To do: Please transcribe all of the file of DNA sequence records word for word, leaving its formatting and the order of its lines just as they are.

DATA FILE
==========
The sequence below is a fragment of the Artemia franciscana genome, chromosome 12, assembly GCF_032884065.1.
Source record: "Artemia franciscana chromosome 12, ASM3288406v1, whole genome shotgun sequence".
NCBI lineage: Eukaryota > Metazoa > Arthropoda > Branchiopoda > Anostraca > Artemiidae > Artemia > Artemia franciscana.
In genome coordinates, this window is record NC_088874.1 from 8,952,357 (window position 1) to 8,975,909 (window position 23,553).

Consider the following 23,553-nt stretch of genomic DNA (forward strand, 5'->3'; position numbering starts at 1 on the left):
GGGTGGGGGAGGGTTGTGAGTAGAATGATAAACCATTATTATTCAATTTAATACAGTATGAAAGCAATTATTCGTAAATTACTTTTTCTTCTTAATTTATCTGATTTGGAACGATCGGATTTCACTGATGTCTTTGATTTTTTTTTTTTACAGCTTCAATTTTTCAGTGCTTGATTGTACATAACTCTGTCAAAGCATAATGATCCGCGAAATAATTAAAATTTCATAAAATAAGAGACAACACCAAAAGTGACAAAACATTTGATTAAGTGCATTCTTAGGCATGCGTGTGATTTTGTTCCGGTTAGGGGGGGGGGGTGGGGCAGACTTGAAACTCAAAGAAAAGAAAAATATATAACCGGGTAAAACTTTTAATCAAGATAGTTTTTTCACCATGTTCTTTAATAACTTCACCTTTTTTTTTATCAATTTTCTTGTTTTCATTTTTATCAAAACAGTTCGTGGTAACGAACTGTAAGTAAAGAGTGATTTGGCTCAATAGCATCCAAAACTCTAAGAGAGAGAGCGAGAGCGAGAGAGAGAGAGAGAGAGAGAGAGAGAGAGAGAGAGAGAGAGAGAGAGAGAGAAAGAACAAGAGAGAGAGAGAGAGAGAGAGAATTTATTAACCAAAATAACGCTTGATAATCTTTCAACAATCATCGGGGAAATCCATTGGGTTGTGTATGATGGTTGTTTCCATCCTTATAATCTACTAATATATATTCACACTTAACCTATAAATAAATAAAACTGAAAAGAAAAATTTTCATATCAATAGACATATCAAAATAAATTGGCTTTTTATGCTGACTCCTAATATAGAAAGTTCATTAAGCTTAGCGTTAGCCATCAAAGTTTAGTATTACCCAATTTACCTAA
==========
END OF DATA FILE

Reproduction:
The sequence below is a fragment of the Artemia franciscana genome, chromosome 12, assembly GCF_032884065.1.
Source record: "Artemia franciscana chromosome 12, ASM3288406v1, whole genome shotgun sequence".
NCBI lineage: Eukaryota > Metazoa > Arthropoda > Branchiopoda > Anostraca > Artemiidae > Artemia > Artemia franciscana.
In genome coordinates, this window is record NC_088874.1 from 8,952,357 (window position 1) to 8,975,909 (window position 23,553).

Consider the following 23,553-nt stretch of genomic DNA (forward strand, 5'->3'; position numbering starts at 1 on the left):
GGGTGGGGGAGGGTTGTGAGTAGAATGATAAACCATTATTATTCAATTTAATACAGTATGAAAGCAATTATTCGTAAATTACTTTTTCTTCTTAATTTATCTGATTTGGAACGATCGGATTTCACTGATGTCTTTGATTTTTTTTTTTTACAGCTTCAATTTTTCAGTGCTTGATTGTACATAACTCTGTCAAAGCATAATGATCCGCGAAATAATTAAAATTTCATAAAATAAGAGACAACACCAAAAGTGACAAAACATTTGATTAAGTGCATTCTTAGGCATGCGTGTGATTTTGTTCCGGTTAGGGGGGGGGGGTGGGGCAGACTTGAAACTCAAAGAAAAGAAAAATATATAACCGGGTAAAACTTTTAATCAAGATAGTTTTTTCACCATGTTCTTTAATAACTTCACCTTTTTTTTTATCAATTTTCTTGTTTTCATTTTTATCAAAACAGTTCGTGGTAACGAACTGTAAGTAAAGAGTGATTTGGCTCAATAGCATCCAAAACTCTAAGAGAGAGAGCGAGAGCGAGAGAGAGAGAGAGAGAGAGAGAGAGAGAGAGAGAGAGAGAGAGAGAGAGAGAAAGAACAAGAGAGAGAGAGAGAGAGAGAGAATTTATTAACCAAAATAACGCTTGATAATCTTTCAACAATCATCGGGGAAATCCATTGGGTTGTGTATGATGGTTGTTTCCATCCTTATAATCTACTAATATATATTCACACTTAACCTATAAATAAATAAAACTGAAAAGAAAAATTTTCATATCAATAGACATATCAAAATAAATTGGCTTTTTATGCTGACTCCTAATATAGAAAGTTCATTAAGCTTAGCGTTAGCCATCAAAGTTTAGTATTACCCAATTTACCTAA